Libya was the first run of this type of regime change, which is not to suggest that Syria is following the Libyan script and the intervention is not as overt. What such military calculations do as always is that they ignore the tragedy and suffering of the ordinary people. Such military violence and war crimes are as always unconscionable and beyond the reach of the rule of law, especially when perpetrated by permanent members of the United Nations Security Council.The Secretary-General and his special envoy have been reduced to irrelevant spectators to whom nobody listens.

So rather than having the constant feed of the recipes and schemes for war, with all the potential for profits for the competing arms industries, it would be expedient in terms of humanitarian outcomes to have a voice in government as an advocate of the methods of conflict resolution. It seems the war industries in the US are now shedding jobs while increasing profits. Such methods are somewhat cheaper than the artifacts of murder and death, more enduring and more effective. The policy options appear somewhat limited.

Eleven years later, and now cast out of Congress, due to the malign electoral gerrymandering of redistricting, Dennis Kucinich describes his original proposal:

To avoid the shadow of Geogre Orwell and 1984, the proposal has to be designated as a Ministry for Peace to distinguish it from the Minipax coinage. One imagines the war makers will stay, and while they would continue to consume the greatest part of the national budgets, alternative advice might be placed before political decision makers. Intelligence and humanity might then be given a fighting chance over the mirage of industrial violence. The truly revolutionary development would be the realization of the value that human life (and other life) was more important than money or ego, but since that is not likely a makeshift advance is the best that could be hoped for. What good could any human being accomplish without a steady reinforcement of the the Limbic System?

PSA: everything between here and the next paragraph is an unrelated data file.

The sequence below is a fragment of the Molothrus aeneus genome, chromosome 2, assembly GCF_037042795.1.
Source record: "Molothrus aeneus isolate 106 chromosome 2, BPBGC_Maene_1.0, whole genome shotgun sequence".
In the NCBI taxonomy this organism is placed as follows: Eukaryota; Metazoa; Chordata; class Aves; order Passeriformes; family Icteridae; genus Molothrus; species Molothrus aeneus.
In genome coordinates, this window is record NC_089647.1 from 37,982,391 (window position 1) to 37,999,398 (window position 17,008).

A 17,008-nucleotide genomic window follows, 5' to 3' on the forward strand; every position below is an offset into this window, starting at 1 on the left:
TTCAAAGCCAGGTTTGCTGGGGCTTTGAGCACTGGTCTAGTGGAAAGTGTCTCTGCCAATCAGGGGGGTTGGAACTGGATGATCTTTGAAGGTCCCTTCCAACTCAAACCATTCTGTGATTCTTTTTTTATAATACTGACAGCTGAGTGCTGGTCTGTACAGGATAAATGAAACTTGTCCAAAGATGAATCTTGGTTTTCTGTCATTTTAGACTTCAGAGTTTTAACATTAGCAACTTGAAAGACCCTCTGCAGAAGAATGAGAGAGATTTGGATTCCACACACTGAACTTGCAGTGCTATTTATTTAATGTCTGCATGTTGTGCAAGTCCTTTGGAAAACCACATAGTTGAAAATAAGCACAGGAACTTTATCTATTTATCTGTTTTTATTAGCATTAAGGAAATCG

Peace may begin with individuals. Zen teacher, Angel Kyodo Williams, predictably emphasizes awareness(the interview lasts 55 minutes):

Postscript:

The Syrian Government, as I have understood the situation, was autocratic not allowing its’ citizens human rights, yet the leaders of other such governments have fallen, Egypt comes to mind, by nonviolent protest. Was violent resistance absolutely necessary? Sending in armaments by the Gulf dictatorships and others, was pouring oil on the fire without any regard to the suffering of the people and the destruction of the country.

As Glenn Greenwald observes the problem solving used abroad reinforces the approach, adopted by some at home:

And whatever else is true, it’s impossible to evade the fact that Endless War will inevitably degrade the citizenry of the country that engages in it. A country which venerates its military above all other institutions, which demands that its soldiers be spoken of only with religious-like worship, and which continuously indoctrinates its population to believe that endless violence against numerous countries is necessary and just — all by instilling intense fear of the minorities who are the target of that endless violence — will be a country filled with citizens convinced of the virtues and nobility of aggression.